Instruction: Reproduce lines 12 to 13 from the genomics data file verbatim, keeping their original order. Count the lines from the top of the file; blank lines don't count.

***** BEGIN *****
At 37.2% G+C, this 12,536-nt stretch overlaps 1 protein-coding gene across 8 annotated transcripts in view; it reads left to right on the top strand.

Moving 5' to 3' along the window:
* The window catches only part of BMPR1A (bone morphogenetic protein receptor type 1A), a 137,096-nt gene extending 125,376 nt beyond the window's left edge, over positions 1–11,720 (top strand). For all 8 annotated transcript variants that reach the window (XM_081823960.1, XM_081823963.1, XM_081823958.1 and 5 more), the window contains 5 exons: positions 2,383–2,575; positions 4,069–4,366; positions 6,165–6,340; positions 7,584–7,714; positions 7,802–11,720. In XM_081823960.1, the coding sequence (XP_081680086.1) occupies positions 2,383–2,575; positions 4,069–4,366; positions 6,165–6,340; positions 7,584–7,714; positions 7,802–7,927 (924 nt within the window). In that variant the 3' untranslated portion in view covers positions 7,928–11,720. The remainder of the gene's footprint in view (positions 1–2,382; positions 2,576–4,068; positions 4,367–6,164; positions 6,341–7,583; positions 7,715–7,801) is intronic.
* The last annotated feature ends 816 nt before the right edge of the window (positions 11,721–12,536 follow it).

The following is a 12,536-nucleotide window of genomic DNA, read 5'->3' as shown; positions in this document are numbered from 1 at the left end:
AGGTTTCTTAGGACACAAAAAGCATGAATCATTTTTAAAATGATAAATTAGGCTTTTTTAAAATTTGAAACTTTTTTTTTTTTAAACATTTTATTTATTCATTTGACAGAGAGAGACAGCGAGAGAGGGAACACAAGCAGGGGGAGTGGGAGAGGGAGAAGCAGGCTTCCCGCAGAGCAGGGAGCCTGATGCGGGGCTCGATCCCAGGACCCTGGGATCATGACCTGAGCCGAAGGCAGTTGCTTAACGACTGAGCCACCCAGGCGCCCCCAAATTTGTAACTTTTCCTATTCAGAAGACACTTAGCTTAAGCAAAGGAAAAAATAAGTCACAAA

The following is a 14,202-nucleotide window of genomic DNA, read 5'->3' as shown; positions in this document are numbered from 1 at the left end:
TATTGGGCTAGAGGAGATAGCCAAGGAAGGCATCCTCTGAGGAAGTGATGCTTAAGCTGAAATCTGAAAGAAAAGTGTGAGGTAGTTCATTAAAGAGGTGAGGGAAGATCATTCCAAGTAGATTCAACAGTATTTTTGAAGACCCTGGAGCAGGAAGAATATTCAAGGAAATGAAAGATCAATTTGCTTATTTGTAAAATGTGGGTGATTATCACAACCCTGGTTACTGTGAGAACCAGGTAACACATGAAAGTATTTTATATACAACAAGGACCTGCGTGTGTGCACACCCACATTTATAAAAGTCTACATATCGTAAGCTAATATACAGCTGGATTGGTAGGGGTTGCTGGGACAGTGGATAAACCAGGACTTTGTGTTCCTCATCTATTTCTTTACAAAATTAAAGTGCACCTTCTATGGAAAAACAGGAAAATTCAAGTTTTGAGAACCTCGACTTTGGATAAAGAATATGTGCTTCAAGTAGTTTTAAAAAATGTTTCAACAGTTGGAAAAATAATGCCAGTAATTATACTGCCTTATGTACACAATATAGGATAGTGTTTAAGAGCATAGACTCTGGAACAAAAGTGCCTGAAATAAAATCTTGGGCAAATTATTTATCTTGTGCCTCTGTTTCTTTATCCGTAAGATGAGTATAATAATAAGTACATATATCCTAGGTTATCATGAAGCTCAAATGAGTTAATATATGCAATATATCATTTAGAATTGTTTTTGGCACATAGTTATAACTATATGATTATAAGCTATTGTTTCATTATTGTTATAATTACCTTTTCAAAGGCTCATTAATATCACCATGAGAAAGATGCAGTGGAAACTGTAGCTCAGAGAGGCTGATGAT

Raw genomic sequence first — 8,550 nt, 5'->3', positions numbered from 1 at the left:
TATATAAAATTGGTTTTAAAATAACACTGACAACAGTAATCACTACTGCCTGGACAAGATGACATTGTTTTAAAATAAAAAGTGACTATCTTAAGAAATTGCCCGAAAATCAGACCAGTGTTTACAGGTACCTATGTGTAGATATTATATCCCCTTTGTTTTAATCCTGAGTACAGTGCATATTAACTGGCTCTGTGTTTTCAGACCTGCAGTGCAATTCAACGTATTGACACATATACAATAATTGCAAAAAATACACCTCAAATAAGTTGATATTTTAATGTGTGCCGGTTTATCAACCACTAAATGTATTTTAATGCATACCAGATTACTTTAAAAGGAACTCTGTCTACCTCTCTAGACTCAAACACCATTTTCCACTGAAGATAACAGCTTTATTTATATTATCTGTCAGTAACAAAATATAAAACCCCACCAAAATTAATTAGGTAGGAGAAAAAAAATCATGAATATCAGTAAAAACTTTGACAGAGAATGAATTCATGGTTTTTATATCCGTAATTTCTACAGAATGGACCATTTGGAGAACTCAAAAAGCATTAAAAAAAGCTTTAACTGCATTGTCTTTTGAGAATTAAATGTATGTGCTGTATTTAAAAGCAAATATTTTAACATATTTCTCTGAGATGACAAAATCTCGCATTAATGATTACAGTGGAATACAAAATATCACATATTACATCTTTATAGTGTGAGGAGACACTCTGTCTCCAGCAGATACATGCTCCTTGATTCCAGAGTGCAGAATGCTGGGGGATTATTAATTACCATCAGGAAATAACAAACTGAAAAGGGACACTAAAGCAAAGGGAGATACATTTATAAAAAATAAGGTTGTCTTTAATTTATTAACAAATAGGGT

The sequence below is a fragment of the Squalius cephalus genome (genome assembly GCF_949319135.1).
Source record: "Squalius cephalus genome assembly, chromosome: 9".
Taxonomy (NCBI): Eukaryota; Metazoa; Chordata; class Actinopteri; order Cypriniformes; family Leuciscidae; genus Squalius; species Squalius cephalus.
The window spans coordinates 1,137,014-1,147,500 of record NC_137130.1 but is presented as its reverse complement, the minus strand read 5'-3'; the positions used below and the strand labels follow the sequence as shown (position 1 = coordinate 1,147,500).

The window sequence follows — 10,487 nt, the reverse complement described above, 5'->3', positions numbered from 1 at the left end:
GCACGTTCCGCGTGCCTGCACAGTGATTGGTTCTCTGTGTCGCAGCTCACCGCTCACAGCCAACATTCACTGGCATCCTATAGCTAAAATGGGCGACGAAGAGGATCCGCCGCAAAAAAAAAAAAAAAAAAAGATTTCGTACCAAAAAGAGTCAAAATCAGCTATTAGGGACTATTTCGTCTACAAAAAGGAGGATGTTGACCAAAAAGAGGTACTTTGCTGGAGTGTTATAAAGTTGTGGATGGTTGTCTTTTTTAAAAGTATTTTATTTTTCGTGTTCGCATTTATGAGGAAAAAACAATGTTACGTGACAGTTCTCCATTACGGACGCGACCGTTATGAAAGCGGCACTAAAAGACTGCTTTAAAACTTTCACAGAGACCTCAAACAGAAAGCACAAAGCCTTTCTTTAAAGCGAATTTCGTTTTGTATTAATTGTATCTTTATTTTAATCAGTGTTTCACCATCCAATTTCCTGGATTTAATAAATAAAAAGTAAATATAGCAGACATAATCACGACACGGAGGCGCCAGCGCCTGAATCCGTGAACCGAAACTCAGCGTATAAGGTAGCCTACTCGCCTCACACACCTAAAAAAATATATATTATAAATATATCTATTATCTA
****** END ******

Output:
Source record: "Squalius cephalus genome assembly, chromosome: 9".
Taxonomy (NCBI): Eukaryota; Metazoa; Chordata; class Actinopteri; order Cypriniformes; family Leuciscidae; genus Squalius; species Squalius cephalus.